Gen Z has many lack of awareness towards many things such as the ingredient in the food itself. Many restaurants and food products in Malaysia produced by non-Muslim. They (non-Muslim food producer) also not aware the ingredient in their recipe. They just put the ingredient in the food to make the taste good and delicious. Most of the producer and restaurant not labelling that they are selling non-halal food to the public. Ingredient such as gelatine used in sweets are made from animal fat. Most of gelatine are made from pig fat. pig are forbade by Muslim to consume. In Islam, the animal must be slaughter properly according to Syariah only can be eaten by Muslim and considered Halal.
Gen Z lifestyle also contribute to lack of awareness to halal consumption. Gen Z are generation of millennial and they are exposed widely to technology and media social. Eating in famous and stylish restaurant may gave them popularity to be shown into social media application to the public. The food they are consume may not be halal to eat. But because of their lifestyle, they not are not aware to the halal-ness of the food. For example some Samyang Ramen Noodle is a production from Korea that is not halal. But it become a trend to youth in Malaysia called “Ramen challenge” that they recorded eating the spicy ramen and upload into internet.

5. Conclusions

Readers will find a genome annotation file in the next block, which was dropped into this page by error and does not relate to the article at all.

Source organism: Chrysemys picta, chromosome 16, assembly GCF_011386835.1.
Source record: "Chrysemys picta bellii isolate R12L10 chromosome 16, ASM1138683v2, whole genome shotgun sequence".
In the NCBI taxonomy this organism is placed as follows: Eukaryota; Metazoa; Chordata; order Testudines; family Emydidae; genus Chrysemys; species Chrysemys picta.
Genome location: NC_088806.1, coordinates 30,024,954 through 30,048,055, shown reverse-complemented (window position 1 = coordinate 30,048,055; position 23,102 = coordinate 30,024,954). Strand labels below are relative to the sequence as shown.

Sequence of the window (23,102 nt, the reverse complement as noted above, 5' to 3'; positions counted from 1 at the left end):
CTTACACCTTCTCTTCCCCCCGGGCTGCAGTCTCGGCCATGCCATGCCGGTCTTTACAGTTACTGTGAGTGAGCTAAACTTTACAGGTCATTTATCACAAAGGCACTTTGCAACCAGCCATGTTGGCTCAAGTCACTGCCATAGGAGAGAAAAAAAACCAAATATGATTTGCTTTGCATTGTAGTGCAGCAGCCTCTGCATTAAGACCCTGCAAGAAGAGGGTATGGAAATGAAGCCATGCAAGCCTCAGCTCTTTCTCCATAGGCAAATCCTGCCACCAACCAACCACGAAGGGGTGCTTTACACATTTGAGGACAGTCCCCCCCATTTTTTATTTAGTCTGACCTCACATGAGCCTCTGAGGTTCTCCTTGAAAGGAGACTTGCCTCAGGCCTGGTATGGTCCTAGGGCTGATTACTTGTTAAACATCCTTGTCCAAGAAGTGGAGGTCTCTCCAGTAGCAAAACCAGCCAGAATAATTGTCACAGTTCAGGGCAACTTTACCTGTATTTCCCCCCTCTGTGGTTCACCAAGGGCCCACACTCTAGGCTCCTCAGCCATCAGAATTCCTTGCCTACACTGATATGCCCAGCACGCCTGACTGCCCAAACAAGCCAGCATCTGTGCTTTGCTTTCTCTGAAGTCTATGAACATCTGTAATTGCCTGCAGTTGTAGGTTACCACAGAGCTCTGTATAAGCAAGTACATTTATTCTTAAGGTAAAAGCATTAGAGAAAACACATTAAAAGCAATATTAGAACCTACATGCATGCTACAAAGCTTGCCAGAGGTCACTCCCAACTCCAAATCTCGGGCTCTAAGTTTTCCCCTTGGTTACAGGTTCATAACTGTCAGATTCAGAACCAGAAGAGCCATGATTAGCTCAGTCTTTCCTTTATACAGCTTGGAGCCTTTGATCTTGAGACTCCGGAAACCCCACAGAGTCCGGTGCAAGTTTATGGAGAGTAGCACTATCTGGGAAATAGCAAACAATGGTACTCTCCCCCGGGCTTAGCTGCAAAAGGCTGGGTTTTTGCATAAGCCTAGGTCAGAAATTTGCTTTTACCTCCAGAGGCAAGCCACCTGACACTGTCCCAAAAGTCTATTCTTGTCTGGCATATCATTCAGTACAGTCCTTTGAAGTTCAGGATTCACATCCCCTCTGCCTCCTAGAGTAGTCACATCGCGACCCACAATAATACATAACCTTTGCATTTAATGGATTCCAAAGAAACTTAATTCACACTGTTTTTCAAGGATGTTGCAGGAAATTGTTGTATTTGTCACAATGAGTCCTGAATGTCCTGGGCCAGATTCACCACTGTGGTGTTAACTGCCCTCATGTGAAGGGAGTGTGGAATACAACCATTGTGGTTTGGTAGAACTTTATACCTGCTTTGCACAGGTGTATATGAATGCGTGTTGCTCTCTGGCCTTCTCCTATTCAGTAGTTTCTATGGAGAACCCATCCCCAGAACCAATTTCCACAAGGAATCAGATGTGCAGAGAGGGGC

The purpose of this study was to investigate the awareness of Gen Z’s toward Halal food industry. Therefore, practical implications extend to food policy decision-makers and food marketers who might pursue identity- and/ or acculturation-related strategies in their distribution and communication efforts targeted at the growing Halal food market segment among Gen Z’s consumers in Malaysia. In addition, understanding the why and how consumers perceive Halal food products can lead manufacturers to increase their level of awareness and knowledge on Halal principles and Halal food process in order to gain the most efficient way of communicating marketing information to their consumers. As JAKIM is the only main body that could certify halal food certifications, they should improve current halal practices in food industries. Halal food operators are new to the standard and need constant guidance from JAKIM. However, despite suspending or cancelling halal certificates of operators that do not comply with the halal standard, JAKIM may enforce a penalty that serves as punishment. In the perspective of the value chain, the manufacturers have to play significant role in establishing halal concept. In addition, JAKIM should encourage small business especially SMEs to apply for halal certificate. Many of food manufacturers are reluctant to apply for the halal certification. However, in stated that the process for halal certification of the food products is not complicated. As halal certification is important for business operators especially in food business, Malaysia could consider integrating and coordinating the processes and procedures for inspection and certification. Furthermore, to meet the halal requirement, food producers are encouraged to follow the standards that in line with global benchmarks such as ISO9000, Codex Alimentarius, QA, HACCP, GHP and Standard Operating Procedures (SOPs). The present findings have demonstrated that the factors which influence Gen Z Muslims Malaysian consumers in choosing halal food, are mainly base on their instinct to having their meal and didn’t concern towards halal food. The Gen Z should have an education about the halal food so that they know about the halal food. .Future works should also add more variables that can explain deeper understanding of Muslim awareness. It is important to do that since the topic as earlier explained will attract many attention as Muslims population increase.